At the heart of symbolism

The compasses and (Mason's) square


Masonic emblem

Heaven and Earth

The compasses and the (Mason's) square with equal branches were used in the Middle Ages for stone cutting and the construction of sacred structures. They are obviously associated with the circle and the square. These two geometric figures respectively represent Heaven characterized by the zodiac and Earth oriented according to the four compasses points.

When both tools are combined as in Masonic symbolism, the compasses are naturally located above the square just as Heaven covers Earth. Let us note that in the above image, one of the compasses branches stands over and the other one underneath the branches of the square. This corresponds to the predominance of celestial influences in one case and terrestrial influences in the other. In other words, the branch of the compasses in the foreground characterizes the descending path from Heaven towards Earth and the branch behind the ascending path from Earth towards Heaven. In case both square branches are above the compasses branches, the ascending path from Earth to Heaven alone is taken into account 1.

Between the compasses and the square we mostly find the “flaming Star”. This five-branched star symbolizes Man (for more details, see the European flag) or more precisely the Master Mason. More generally, it represents the initiate, gleaming in the celestial light in the middle of the terrestrial obscurity.

The Master Mason consequently belongs to the intermediary world between Heaven and Earth. He represents the perfectly accomplished terrestrial being on the way towards the celestial accomplishment. According to the Chinese tradition, it is a matter of the fully human or true being on the way towards the supra-human or transcending being. Or according to the words of the Egyptian tradition, it is a matter of the being initiated to the “little mysteries”, an essential step on the way towards the initiation to the “great mysteries”.

At the centre of the flaming Star, the letter G represents the divine Principle, the One that lies in the heart of the regenerated being (for more details, see the heart symbol). The central letter corresponds to the letter iod of the Hebraic alphabet transformed into G further to a phonetic equivalence with God (G stands for God).

The circle and the square

The circle and the square, associated with Heaven and Earth, can be represented in various ways and even contain each other:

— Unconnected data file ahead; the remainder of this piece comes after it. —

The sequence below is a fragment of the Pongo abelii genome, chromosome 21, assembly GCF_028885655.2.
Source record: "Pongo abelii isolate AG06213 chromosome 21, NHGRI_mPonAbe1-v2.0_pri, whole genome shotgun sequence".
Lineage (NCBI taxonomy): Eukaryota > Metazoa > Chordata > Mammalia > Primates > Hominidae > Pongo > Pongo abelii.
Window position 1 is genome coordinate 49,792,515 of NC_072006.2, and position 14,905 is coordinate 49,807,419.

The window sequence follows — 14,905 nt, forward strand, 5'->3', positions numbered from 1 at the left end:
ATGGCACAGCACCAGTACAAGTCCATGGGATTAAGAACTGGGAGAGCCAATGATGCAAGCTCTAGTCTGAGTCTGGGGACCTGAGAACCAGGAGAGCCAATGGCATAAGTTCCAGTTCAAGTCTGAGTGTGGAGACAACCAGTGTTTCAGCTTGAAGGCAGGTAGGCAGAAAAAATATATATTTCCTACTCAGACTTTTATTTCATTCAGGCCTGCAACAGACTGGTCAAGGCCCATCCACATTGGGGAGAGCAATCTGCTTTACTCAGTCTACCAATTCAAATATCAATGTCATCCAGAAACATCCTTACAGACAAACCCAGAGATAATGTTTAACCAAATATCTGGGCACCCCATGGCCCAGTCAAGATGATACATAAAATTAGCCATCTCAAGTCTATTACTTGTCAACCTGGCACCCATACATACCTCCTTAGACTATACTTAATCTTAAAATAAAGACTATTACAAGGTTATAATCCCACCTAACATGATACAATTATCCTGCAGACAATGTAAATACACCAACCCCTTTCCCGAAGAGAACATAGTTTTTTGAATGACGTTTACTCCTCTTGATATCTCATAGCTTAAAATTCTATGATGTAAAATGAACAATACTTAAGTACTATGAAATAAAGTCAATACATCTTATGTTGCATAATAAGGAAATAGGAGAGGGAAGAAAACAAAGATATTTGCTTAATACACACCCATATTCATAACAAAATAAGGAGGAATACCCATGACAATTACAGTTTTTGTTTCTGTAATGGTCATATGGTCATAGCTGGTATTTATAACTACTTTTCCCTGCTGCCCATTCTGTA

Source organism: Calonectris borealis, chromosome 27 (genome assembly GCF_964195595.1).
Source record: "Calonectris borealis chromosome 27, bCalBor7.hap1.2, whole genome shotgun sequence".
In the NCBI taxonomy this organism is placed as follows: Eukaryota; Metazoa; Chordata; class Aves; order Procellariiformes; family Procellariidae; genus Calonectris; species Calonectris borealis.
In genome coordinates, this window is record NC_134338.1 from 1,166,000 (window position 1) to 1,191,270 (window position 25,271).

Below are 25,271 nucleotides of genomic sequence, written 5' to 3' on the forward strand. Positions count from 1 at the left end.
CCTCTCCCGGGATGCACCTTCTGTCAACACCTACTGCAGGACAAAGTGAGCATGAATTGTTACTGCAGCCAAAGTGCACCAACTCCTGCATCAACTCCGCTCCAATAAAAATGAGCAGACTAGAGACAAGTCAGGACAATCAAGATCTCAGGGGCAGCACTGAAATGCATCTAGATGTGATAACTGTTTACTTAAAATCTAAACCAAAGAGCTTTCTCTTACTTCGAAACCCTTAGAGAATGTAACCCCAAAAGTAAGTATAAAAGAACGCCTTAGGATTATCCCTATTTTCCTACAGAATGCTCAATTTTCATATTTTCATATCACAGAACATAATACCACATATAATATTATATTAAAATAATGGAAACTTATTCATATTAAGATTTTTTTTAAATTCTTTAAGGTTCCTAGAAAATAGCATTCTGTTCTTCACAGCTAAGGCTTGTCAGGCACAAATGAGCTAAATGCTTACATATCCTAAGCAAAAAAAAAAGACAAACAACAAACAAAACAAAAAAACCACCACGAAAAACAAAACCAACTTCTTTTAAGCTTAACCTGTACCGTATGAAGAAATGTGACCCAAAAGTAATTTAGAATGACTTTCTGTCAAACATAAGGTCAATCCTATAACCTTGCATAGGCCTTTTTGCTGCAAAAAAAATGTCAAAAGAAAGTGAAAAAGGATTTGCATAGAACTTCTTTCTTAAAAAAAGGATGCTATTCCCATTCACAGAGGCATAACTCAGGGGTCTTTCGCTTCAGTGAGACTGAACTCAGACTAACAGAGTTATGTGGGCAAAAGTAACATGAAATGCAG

Square fitting into  a circle Circle fitting into a square

These two figures correspond to two visions of the world:

  • In the first figure, Earth is inside and Heaven outside. The terrestrial being looks out of himself for access to the celestial world. It is a matter of a properly cosmological vision corresponding to the ascending path from Earth to Heaven 2;
  • In the second figure, Earth is outside and Heaven inside. The terrestrial being is searching deeply within himself for access to the celestial world. Here, it is a question of a fundamental metaphysical vision associated with the descending path from Heaven to Earth.

The Chinese tradition offers an illustration of both visions, notably the ancient coins and the cong (jade) tubes:

Old Chinese coin Cong tube

Of course, the cong tubes date back to the Liangzhu culture (3300-2600 before our era) and are previous to our knowledge of the symbolic image of the “round Heaven and square Earth” of the Chinese tradition. Nevertheless, the choice of forms already had a meaning in the Neolithic era.

Let us also note that the parallel of Western initiatory traditions and Far East traditions regarding compasses and square symbolism is not accidental (for more details, see the arrangement of the trigrams).

1 back In a more prosaic way, these three representations perfectly describe the relationships between the three Masonic degrees: Master Mason, Fellow Craft and Apprentice.

2 back Let us mention by passing that the image of a square surrounded by a circle can be found in Islam and, particularly, at Mecca. Indeed, the print left by the Kaaba on the ground and the circle drawn by the circumambulation of believers around the cubic monument make such an image reflecting the celestial aspiration of the pilgrim.

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